The Real Deal by Lloyd D. Ward
Business Insights Beyond the News
April 20, 2019
Vol. 1, Issue 11
Greetings from Beijing. This is my third trip to China this year. And though I have been coming to this country for nearly 25 years, I learn something new with each visit.
I have returned on behalf of my company, Ward Holdings International, to meet with The Dingsen Group, the unicorn-like makers of a clean-charcoal product called Snow Carbon.
As readers of “The Real Deal” know, WHI is raising funds to invest in Dingsen’s Chinese expansion and build a licensing entity for its patent-protected product in the United States.
In China, restaurants are looking for an alternative to charcoal briquettes. Dingsen is approved by the government as a replacement charcoal in China. This positions Snow Carbon as the leading fuel product in the restaurant industry since the government banned the production and use of conventional charcoal in 2017.
Furthermore, Snow Carbon enjoys continuing tailwinds in the market – even in the face of an ongoing trade war with the United States and the slowing of the Chinese economy.
To put the economic news out of China in perspective and continue its thoughtful analysis, McKinsey has begun publishing a monthly China Brief: The state of the economy . The first one, published in March 2019, reminds us that the Chinese economy is still growing, just not as fast as it had been.
“Pundits have been buzzing in recent months about the slowdown of China’s economic juggernaut . . . Some high-profile companies are flashing warnings of plunging sales and . . . job cuts.”
Yet, China continues to have one of the fastest rates of growth in the world. “This year, China will add the equivalent of the entire Australian economy to its GDP,” the report states.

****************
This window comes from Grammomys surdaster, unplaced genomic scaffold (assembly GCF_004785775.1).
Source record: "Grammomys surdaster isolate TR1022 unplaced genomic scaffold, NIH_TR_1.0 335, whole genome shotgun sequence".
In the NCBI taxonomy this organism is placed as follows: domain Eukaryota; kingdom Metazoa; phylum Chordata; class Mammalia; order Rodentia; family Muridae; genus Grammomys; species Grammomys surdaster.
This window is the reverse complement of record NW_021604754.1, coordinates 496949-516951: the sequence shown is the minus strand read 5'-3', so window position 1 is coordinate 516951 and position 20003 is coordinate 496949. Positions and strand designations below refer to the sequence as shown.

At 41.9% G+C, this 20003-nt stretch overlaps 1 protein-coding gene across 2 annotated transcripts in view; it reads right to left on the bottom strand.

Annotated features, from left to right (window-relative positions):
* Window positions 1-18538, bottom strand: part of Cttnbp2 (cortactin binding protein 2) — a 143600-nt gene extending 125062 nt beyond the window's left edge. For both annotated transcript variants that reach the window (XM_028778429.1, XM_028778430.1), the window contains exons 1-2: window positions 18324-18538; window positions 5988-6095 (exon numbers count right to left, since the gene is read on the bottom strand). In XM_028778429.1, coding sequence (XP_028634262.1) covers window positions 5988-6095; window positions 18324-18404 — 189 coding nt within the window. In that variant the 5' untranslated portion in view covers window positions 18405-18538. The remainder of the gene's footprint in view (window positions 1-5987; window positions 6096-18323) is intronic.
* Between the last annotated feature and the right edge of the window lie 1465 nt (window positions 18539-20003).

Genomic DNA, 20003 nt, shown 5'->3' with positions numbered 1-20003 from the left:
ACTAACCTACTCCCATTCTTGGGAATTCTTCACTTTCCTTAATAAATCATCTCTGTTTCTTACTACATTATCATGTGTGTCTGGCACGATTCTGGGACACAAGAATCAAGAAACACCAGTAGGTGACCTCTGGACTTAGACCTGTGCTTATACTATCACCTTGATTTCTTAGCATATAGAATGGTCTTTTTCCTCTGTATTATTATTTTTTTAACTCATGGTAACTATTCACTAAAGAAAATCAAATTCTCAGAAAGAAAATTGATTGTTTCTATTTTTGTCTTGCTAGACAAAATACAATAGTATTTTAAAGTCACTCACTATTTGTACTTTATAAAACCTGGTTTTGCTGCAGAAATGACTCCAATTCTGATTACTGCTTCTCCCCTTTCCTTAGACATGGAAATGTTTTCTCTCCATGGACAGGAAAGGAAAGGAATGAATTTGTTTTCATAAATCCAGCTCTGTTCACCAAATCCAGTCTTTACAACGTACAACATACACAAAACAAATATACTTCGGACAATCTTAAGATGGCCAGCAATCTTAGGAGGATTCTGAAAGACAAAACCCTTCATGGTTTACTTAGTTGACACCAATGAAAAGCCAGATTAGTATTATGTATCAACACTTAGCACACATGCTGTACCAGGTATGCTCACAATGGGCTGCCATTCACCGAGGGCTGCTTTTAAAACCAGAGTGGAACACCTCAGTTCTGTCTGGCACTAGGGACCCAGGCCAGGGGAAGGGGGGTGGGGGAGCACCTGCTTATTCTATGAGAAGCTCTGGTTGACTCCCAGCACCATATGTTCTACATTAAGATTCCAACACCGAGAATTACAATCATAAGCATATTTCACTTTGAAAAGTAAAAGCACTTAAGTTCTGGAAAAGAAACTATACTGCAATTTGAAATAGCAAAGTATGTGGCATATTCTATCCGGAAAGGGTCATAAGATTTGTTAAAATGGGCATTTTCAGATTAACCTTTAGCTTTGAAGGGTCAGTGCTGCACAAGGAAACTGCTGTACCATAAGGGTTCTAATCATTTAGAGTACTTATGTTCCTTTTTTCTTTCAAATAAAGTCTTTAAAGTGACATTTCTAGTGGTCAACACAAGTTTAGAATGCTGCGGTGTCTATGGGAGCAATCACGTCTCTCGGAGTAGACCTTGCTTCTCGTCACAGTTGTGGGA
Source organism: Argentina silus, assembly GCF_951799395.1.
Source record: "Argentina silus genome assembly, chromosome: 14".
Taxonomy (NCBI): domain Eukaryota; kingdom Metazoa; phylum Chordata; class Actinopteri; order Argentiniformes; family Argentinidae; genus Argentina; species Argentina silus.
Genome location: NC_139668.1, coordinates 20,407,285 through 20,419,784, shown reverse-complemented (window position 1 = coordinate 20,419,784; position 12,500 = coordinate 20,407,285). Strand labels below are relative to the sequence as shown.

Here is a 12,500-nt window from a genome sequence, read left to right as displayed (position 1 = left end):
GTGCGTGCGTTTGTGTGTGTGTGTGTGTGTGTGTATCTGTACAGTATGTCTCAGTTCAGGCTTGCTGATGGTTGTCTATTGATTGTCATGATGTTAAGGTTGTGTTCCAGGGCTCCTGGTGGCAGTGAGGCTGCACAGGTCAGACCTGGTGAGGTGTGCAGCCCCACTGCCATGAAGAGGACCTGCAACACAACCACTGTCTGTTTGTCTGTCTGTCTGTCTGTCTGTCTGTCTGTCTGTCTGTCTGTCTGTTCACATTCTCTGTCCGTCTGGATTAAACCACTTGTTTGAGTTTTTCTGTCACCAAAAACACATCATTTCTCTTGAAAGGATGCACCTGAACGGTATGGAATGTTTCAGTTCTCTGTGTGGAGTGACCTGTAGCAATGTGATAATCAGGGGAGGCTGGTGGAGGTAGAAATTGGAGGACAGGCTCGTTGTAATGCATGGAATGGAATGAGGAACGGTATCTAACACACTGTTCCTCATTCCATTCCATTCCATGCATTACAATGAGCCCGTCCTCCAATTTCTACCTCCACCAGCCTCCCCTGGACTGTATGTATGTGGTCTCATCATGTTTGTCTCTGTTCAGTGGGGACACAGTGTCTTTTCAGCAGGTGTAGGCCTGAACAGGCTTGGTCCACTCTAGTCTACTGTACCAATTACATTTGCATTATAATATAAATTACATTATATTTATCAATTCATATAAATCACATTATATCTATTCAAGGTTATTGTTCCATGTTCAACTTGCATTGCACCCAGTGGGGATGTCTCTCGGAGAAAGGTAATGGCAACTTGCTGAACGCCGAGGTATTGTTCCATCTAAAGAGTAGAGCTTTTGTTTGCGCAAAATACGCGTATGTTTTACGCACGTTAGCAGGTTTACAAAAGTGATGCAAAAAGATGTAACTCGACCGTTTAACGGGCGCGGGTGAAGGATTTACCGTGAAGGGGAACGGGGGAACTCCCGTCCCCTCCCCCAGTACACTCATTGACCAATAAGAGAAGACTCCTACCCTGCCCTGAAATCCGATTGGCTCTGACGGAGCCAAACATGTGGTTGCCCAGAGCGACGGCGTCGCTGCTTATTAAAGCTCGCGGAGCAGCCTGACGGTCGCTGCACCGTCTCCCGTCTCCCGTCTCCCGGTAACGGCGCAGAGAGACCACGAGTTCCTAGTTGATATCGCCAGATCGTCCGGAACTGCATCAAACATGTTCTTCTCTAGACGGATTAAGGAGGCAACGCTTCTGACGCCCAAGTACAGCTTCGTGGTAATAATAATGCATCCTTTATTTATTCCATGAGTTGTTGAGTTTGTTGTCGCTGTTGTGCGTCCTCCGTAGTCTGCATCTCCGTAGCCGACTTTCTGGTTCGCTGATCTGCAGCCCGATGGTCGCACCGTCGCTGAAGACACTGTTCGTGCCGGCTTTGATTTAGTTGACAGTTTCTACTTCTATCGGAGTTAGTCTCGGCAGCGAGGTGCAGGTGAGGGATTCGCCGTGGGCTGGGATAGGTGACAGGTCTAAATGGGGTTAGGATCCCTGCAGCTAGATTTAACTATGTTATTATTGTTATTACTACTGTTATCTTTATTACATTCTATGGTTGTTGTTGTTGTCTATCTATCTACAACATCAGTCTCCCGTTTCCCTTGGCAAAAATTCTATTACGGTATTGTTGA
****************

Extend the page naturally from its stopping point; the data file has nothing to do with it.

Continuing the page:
The change in China’s economy is only an issue for those companies that took its growth rates and share-price valuations for granted, McKinsey reports. And I agree.
The Chinese consumer is only getting stronger. As the country shifts its economic focus from manufacturing for export markets to producing goods and services for its own consumption, the economy must adjust. And it is.
- Credit is becoming more available to small- to mid-cap private companies, after years of tightening following the global financial crisis of a decade ago.
- Private capital is experiencing massive growth, after years of state-owned enterprises being favored.
- An openness to foreign direct investment could create a window of opportunity for multi-nationals. As McKinsey states: “Ironically, just as headlines about China become less exuberant, now might be precisely the time to more purposefully step up presence and engagement.”
That is exactly what Ward Holdings International aims to do with Dingsen and its remarkable Snow Carbon product.